If you’re not aware of the background to this sequence of posts, check out the introduction here
When I was first thinking of how to analyse different neighbourhoods, it was easy to think of the aspects that create the differences as either being intangible – the feel of the area, or very hard to analyse in a statistical way – the age or style of the buildings.
However, when my wife and I first moved to Barcelona almost 6 years ago, I noticed that there a few types of shops and restaurants that I’d enjoyed in other countries that we’d lived in and that were only just starting to appear in Barcelona, and only in certain districts.
The structure of Barcelona
The city of Barcelona is divided into 10 different districts – for example (Ciutat Vella – which is the whole of the old city), and these are divided into a total of 73 neighbourhoods (For example Ciutat Vella is divided into 4 neighbourhoods, “La Barceloneta”, “El Gòtic”, “El Raval” and “Sant Pere, Santa Caterina i la Ribera”). The neighbourhoods themselves are broken down into sub-neighbourhoods – there are xx for the whole of the city.
For this analysis, i’ll be mainly using the neighbourhoods, to help us get a more granular level of detail.
For all of this analysis I used data from Foursquare. I took the sample code that was provided as part of the Coursera course and extended it to allow me to be a lot more accurate in how i placed the venues within each neighbourhood, and also allowed me to pull more than the default 150 venues per query.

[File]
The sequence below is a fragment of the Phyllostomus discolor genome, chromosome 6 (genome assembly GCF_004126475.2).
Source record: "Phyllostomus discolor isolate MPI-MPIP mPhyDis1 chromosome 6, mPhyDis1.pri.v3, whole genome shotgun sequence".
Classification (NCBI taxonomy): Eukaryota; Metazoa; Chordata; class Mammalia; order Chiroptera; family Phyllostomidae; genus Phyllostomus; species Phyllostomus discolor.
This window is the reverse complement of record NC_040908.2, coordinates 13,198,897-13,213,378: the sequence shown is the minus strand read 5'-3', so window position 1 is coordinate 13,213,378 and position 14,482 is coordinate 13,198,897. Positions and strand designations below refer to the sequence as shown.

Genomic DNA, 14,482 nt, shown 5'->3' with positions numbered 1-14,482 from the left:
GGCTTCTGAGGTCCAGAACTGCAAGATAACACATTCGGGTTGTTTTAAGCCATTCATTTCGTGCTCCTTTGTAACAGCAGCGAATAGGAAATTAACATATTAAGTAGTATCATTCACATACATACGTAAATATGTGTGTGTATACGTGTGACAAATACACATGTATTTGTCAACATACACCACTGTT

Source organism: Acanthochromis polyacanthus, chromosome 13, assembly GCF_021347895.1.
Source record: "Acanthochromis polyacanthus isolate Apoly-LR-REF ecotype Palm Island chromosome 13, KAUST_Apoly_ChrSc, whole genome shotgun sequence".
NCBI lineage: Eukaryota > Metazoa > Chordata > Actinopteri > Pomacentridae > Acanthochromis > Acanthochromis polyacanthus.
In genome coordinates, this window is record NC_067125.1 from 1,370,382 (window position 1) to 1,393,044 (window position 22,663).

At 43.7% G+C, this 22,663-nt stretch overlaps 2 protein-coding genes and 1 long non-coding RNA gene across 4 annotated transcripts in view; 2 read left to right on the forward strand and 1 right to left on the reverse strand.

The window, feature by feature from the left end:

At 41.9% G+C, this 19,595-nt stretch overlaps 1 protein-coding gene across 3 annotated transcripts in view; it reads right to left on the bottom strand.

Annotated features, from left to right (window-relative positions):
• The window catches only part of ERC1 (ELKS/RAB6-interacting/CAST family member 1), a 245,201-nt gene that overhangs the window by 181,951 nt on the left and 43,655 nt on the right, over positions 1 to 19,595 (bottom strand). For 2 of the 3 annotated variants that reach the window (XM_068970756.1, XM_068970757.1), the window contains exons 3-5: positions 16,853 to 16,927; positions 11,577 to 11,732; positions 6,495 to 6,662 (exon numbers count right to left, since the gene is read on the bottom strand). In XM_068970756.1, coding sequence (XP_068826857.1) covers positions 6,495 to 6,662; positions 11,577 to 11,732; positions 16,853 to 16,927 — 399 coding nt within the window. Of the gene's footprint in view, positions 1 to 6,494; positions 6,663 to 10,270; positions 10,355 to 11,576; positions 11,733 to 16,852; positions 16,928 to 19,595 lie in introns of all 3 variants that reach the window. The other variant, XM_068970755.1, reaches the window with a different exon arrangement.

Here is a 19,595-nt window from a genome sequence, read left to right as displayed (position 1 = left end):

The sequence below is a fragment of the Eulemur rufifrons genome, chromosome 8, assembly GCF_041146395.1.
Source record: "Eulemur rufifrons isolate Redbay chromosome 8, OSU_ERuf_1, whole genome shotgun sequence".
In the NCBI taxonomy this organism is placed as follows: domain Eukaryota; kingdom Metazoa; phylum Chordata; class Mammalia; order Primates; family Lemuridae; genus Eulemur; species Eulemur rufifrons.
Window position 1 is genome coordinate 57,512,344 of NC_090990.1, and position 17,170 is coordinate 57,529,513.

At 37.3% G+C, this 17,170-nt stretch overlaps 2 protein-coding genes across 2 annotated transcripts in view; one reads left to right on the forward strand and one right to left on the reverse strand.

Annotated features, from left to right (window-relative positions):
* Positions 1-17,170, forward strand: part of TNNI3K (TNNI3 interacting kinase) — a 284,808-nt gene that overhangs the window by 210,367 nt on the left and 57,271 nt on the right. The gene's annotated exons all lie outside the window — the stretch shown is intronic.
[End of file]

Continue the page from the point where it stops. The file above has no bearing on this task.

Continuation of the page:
I pulled every single venue in the whole of Barcelona including the venue type and the venue category. The types are very specific, and there’s a taxonomy of how they relate together. In this exercise I’m going to use both the type and the overall category at times.
I then summerised all of the Barcelona districts by the most common venue types which is shown in the table below.
Insert table of venue types
So this is informative, but in order to really analyse a neighbourhood’s character, we need to understand the proportion of each venue category. Below is a table showing the numbers of each venue category for each neighjbourhood below
In order to start comparing things, we need to turn the counts into proportions. This is because a bigger neighbourhood will of course have more of all types of venues than a smaller one, and we’re more interested in the mix than the actual numbers. Below is an example of this.
Now we’re able to start analysing things. I knew that I wanted to identify groups of neighbourhoods with a similar mix of venues, but how do we know how many different groups would make most sense, and how should we choose how to perform the grouping? We can use a statistical technique called K-means clustering to help us perform both of these tasks.
K-means is a technique that where when you give it the number of clusters (groups) that you’re wanting, it will divide the data into that number of groups based on how similar things are, even looking at multiple different metrics. In order to find the optimal number of clusters, we can run it for different numbers, and measure the average amount of difference between each cluster. The more clusters you choose, the more spread out the data, and thus the finer the detail between each cluster. We can graph this, with the number of clusters at the bottom and the difference (distortion) shown at the side and see at what point the line starts to get shallower. From this 8 would seem to be a good number of clusters to choose.
We can then run the K-Means process with 8 clusters, and see the average proportion of each of the venue categories. From this, we can go ahead and give each cluster a name based on the mix of venue types.
Now we have our clusters, and a rough description, let’s take a look at how they line up across the city.